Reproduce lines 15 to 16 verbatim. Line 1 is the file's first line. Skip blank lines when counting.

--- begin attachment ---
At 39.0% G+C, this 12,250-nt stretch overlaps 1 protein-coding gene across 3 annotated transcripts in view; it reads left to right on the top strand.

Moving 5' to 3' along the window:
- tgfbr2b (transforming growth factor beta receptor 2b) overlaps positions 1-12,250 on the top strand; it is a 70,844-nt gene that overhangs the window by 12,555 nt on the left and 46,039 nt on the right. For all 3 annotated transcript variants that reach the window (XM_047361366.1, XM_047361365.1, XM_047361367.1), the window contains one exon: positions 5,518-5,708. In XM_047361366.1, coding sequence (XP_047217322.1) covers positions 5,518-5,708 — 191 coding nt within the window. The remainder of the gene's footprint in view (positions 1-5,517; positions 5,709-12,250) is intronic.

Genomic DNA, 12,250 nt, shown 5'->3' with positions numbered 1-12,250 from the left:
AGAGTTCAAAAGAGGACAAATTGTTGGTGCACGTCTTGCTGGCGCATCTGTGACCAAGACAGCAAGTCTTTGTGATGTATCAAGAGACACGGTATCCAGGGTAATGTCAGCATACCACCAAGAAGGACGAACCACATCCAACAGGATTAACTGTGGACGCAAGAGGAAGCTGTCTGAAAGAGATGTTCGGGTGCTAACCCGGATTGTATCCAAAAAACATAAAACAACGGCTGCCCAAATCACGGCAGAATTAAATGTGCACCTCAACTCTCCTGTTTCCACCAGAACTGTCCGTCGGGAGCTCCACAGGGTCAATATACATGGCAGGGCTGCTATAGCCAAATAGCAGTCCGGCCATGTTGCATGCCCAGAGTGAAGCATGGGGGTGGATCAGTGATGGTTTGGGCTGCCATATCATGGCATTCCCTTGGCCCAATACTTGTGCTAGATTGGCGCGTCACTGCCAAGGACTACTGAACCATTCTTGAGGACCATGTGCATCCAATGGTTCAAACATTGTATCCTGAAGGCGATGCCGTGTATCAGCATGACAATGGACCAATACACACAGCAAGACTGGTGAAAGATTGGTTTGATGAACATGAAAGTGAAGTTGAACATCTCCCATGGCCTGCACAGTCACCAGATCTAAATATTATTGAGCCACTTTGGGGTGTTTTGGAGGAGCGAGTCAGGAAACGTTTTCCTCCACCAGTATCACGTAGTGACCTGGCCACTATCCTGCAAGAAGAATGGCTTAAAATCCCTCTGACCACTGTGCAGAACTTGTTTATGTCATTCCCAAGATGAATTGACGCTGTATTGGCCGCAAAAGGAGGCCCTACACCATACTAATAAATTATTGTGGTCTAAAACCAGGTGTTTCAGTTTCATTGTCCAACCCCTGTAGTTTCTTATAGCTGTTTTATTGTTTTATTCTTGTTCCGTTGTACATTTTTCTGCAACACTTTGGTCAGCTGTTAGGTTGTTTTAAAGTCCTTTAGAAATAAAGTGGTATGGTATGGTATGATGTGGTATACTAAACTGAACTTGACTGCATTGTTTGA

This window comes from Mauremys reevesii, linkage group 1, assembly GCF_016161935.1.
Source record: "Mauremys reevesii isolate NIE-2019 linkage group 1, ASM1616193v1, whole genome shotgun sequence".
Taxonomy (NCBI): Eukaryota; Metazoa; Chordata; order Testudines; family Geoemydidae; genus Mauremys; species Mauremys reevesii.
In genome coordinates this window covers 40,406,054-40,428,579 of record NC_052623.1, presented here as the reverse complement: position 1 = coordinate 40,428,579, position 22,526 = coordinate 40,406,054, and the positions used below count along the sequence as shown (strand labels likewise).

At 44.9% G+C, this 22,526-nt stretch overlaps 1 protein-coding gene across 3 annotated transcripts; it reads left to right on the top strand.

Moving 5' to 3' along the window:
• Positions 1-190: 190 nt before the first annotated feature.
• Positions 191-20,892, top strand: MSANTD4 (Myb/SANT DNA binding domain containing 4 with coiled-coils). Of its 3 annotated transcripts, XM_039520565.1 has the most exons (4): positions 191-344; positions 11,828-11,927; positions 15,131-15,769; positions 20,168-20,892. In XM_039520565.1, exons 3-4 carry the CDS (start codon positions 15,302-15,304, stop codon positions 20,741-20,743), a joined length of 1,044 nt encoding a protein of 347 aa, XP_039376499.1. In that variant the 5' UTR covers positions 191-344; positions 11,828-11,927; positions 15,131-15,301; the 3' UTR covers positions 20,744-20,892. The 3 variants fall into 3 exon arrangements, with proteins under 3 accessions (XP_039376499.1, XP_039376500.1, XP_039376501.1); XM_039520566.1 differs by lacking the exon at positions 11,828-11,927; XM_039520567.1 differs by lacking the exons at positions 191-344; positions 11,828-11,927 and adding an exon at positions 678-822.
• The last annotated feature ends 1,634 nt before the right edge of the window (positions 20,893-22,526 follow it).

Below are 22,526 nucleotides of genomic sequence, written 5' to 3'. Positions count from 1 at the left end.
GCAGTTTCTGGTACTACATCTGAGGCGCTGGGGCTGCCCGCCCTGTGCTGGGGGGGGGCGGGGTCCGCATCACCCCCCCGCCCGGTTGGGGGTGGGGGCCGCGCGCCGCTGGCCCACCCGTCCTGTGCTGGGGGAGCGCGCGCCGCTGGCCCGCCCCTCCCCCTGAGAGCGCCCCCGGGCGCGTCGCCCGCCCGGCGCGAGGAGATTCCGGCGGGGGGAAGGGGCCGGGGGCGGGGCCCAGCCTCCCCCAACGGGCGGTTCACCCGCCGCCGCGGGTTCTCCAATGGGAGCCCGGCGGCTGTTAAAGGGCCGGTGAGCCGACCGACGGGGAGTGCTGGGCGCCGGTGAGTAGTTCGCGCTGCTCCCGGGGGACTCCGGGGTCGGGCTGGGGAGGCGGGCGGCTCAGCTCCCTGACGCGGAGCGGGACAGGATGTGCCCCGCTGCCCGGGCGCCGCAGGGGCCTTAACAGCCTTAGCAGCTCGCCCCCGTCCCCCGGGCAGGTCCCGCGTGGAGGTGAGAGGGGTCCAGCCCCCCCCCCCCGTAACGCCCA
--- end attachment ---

Below are 22,526 nucleotides of genomic sequence, written 5' to 3'. Positions count from 1 at the left end.
GCAGTTTCTGGTACTACATCTGAGGCGCTGGGGCTGCCCGCCCTGTGCTGGGGGGGGGCGGGGTCCGCATCACCCCCCCGCCCGGTTGGGGGTGGGGGCCGCGCGCCGCTGGCCCACCCGTCCTGTGCTGGGGGAGCGCGCGCCGCTGGCCCGCCCCTCCCCCTGAGAGCGCCCCCGGGCGCGTCGCCCGCCCGGCGCGAGGAGATTCCGGCGGGGGGAAGGGGCCGGGGGCGGGGCCCAGCCTCCCCCAACGGGCGGTTCACCCGCCGCCGCGGGTTCTCCAATGGGAGCCCGGCGGCTGTTAAAGGGCCGGTGAGCCGACCGACGGGGAGTGCTGGGCGCCGGTGAGTAGTTCGCGCTGCTCCCGGGGGACTCCGGGGTCGGGCTGGGGAGGCGGGCGGCTCAGCTCCCTGACGCGGAGCGGGACAGGATGTGCCCCGCTGCCCGGGCGCCGCAGGGGCCTTAACAGCCTTAGCAGCTCGCCCCCGTCCCCCGGGCAGGTCCCGCGTGGAGGTGAGAGGGGTCCAGCCCCCCCCCCCCGTAACGCCCA